DEPARTMENT OFFICE A variety of courses are available within the minor, including in-
Darwin Hall 300 termediate and advanced laboratory work that utilizes the depart-
(707) 664-2119 ment’s two observatories, and a number of descriptive courses for
www.phys-astro.sonoma.edu students whose major interests lie in other fields.
DEPARTMENT CHAIR The SSU Campus Observatory, in operation since 1976, houses
Lynn R. Cominsky two telescopes, a 14-inch Schmidt-Cassegrain and a 10-inch
Newtonian, with auxiliary instrumentation for CCD imaging, and
spectroscopy. Both telescopes are computer controlled. The
observatory is used by students in laboratory and lecture courses,
and is also available for faculty and student research projects. A
Faculty NASA-funded research observatory is located in the darker skies
Lynn R. Cominsky of northern Sonoma County. It includes a remotely controlled and
Bryant P. Hichwa operated 14-inch telescope mounted on a computer-controlled
Saeid Rahimi Paramount and equipped with a high quantum efficiency CCD
Hongtao Shi detector and filter wheel. Equipment available for observational
*Gordon G. Spear work in astronomy at SSU is ideally suited for studying objects that
*Joseph S. Tenn vary in time and space. This includes objects that vary in brightness
*Faculty Early Retirement Program such as pulsating, eclipsing, and cataclysmic star systems. This
also includes the variable nuclei of active galaxies such as quasars
Program Offered and blazars, Gamma-ray Bursts (GRBs), and extrasolar planetary
systems that exhibit planetary transits. Our equipment is also ide-
Minor in Astronomy ally suited for follow-up observations of Near Earth Objects (NEOs)
Astronomy, offered as a minor in the Department of Physics and which may threaten the Earth. All students are invited to participate
Astronomy, is the study of the planets, stars, and galaxies in the in the ongoing research programs of the department, or to propose
universe beyond the earth’s atmosphere. The fields of Astronomy student-initiated research programs.
and Astrophysics, the application of physics principles to astronom-
ical observations, today deal with basic and important questions, Minor in Astronomy
such as the origin and nature of the “Big Bang,” which created Completion of a minimum of 20 units in astronomy and other physi-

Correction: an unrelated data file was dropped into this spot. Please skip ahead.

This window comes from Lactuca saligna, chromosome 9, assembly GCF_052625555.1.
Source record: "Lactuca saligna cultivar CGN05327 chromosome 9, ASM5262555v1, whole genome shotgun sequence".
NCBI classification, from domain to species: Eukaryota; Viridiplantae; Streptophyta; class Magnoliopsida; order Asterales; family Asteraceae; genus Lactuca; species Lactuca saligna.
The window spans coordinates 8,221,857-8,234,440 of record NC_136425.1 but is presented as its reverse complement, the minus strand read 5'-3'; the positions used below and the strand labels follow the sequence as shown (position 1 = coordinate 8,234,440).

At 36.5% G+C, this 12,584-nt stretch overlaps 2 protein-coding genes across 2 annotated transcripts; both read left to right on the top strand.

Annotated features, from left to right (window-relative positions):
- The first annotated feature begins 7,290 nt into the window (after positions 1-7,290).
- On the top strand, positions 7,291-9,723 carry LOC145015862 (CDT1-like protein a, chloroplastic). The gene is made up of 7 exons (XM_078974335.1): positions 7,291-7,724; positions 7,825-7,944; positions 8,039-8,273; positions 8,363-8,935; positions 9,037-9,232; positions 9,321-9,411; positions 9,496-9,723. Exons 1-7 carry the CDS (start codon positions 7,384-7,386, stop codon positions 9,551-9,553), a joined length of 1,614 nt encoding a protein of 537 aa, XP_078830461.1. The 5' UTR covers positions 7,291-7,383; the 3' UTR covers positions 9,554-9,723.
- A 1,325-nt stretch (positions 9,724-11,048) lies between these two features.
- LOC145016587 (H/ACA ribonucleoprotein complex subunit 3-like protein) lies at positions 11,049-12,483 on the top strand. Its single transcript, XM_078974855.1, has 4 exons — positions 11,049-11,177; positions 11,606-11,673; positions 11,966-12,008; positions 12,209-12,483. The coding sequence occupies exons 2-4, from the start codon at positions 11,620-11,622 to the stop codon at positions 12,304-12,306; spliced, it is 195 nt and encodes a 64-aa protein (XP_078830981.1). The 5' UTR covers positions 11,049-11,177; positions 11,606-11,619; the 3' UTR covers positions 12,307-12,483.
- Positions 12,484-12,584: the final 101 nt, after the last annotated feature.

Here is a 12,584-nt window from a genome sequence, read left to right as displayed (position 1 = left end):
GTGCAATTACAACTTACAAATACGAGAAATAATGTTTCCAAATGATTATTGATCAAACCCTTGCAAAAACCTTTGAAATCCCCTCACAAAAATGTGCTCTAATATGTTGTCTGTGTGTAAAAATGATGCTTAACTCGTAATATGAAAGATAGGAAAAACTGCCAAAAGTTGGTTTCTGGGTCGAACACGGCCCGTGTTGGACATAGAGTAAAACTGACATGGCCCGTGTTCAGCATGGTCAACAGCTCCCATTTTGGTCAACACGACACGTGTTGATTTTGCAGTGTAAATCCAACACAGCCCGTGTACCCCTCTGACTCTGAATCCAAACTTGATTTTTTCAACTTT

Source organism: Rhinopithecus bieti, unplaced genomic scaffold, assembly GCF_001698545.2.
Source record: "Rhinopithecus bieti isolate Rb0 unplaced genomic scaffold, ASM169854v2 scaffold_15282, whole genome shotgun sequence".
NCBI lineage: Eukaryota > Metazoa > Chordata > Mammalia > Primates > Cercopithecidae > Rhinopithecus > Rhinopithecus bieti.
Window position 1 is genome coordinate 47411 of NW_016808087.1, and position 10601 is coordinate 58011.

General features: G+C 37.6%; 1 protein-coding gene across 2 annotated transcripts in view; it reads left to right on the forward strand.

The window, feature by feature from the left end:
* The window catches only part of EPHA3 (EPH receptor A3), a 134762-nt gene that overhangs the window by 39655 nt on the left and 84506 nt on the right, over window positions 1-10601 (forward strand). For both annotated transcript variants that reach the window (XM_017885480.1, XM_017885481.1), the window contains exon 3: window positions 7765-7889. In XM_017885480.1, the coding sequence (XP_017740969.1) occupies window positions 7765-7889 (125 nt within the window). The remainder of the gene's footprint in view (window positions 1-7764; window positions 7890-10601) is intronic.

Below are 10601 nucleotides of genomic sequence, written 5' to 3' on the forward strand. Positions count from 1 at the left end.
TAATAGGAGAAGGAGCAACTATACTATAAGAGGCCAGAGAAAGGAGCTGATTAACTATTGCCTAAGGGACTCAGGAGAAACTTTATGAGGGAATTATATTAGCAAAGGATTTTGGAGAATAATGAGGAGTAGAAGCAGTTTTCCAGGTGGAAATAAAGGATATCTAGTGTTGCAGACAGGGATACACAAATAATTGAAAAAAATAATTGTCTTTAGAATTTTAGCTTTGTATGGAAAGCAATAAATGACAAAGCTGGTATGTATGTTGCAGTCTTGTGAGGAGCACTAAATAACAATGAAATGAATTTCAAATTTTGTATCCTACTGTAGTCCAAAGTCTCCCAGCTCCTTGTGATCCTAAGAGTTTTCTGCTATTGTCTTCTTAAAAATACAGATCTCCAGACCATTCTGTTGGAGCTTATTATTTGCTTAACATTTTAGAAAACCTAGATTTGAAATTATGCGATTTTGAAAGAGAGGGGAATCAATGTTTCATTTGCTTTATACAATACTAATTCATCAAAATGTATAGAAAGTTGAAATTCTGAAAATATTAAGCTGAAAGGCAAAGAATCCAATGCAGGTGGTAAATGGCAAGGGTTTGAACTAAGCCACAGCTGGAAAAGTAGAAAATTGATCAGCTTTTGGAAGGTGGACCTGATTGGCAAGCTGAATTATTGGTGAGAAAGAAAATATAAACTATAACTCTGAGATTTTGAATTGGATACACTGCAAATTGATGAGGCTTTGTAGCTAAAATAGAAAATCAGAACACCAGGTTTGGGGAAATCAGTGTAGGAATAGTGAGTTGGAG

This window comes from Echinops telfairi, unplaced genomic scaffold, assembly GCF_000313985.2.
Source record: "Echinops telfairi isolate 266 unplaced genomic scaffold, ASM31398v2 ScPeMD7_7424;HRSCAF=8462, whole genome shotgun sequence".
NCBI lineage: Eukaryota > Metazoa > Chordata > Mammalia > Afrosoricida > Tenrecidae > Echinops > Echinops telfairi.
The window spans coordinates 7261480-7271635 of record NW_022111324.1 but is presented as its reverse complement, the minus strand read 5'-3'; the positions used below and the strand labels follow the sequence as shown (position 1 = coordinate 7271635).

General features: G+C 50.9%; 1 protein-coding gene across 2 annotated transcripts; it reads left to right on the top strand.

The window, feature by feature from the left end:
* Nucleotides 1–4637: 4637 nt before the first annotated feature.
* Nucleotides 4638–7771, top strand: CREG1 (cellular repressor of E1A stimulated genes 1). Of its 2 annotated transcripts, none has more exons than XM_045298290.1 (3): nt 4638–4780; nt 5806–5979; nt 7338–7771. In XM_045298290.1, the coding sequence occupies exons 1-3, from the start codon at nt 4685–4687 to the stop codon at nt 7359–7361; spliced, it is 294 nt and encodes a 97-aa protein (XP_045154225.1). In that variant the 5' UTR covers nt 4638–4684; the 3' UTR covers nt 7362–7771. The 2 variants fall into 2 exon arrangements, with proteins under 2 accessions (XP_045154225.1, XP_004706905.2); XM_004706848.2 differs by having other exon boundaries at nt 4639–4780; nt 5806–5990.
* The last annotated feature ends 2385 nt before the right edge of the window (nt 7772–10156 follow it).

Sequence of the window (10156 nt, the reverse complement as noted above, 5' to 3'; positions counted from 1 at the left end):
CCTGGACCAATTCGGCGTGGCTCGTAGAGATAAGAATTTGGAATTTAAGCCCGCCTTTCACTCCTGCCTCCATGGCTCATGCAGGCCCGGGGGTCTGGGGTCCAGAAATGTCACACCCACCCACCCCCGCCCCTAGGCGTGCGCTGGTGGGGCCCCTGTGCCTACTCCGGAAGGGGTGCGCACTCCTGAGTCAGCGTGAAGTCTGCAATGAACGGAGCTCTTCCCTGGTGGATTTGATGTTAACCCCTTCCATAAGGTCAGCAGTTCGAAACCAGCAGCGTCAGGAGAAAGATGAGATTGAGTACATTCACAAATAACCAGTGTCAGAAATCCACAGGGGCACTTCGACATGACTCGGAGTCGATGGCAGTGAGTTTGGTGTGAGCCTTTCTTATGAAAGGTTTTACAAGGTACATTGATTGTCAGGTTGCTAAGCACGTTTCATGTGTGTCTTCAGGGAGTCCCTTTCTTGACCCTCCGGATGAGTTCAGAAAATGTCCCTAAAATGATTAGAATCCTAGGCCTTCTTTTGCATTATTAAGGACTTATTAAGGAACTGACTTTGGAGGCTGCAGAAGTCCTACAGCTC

space and time; the subsequent creation of matter and the chemi- cal science courses, at least 12 of which must be in astronomy,
cal elements; the eventual formation and evolution of structure in constitutes a minor in astronomy. Courses that are used to meet
the universe; and the life cycles of stars, including the tremendous requirements in a student’s major may not be used toward the
explosions which are often their death knells and can lead to the minor in Astronomy. Supporting courses for the major may be used.
formation of black holes. Modern astronomy leans heavily on the Interested students should consult with an advisor in the Depart-
concepts and techniques of physics and mathematics. Astronomers ment of Physics and Astronomy.
use ground and space-based instruments that detect photons
spanning the electromagnetic spectrum, as well as particles such Astronomy Courses (ASTR)
as cosmic rays or neutrinos. An emerging branch of astronomy Classes are offered in the semesters indicated. Please see the
seeks to detect the gravitational radiation predicted by Einstein’s Schedule of Classes for most current information and faculty teach-
Theory of General Relativity. ing assignments.
As a result of astronomy’s cosmic scope and dependence on
100 DESCRIPTIVE ASTRONOMY (3) FALL, SPRING
physics, degrees in astronomy are generally granted at the graduate Lecture, 3 hours. Historic astronomy, Newton’s laws, gravitation, atomic structure,
level. The minor in astronomy, with a B.S. in physics, is an excellent light, and telescopes. The solar system, space flight, stars and stellar evolution,
preparation for graduate study in astronomy or astrophysics. interstellar matter, star clusters, galaxies, the universe. A survey designed primar-
ily for non-science majors. Satisfies GE, category B1 or B3.
Careers in Astronomy 231 INTRODUCTORY OBSERVATIONAL ASTRONOMY (2) FALL, SPRING
Lecture, 1 hour; laboratory, 3 hours. Principles of astronomical measurement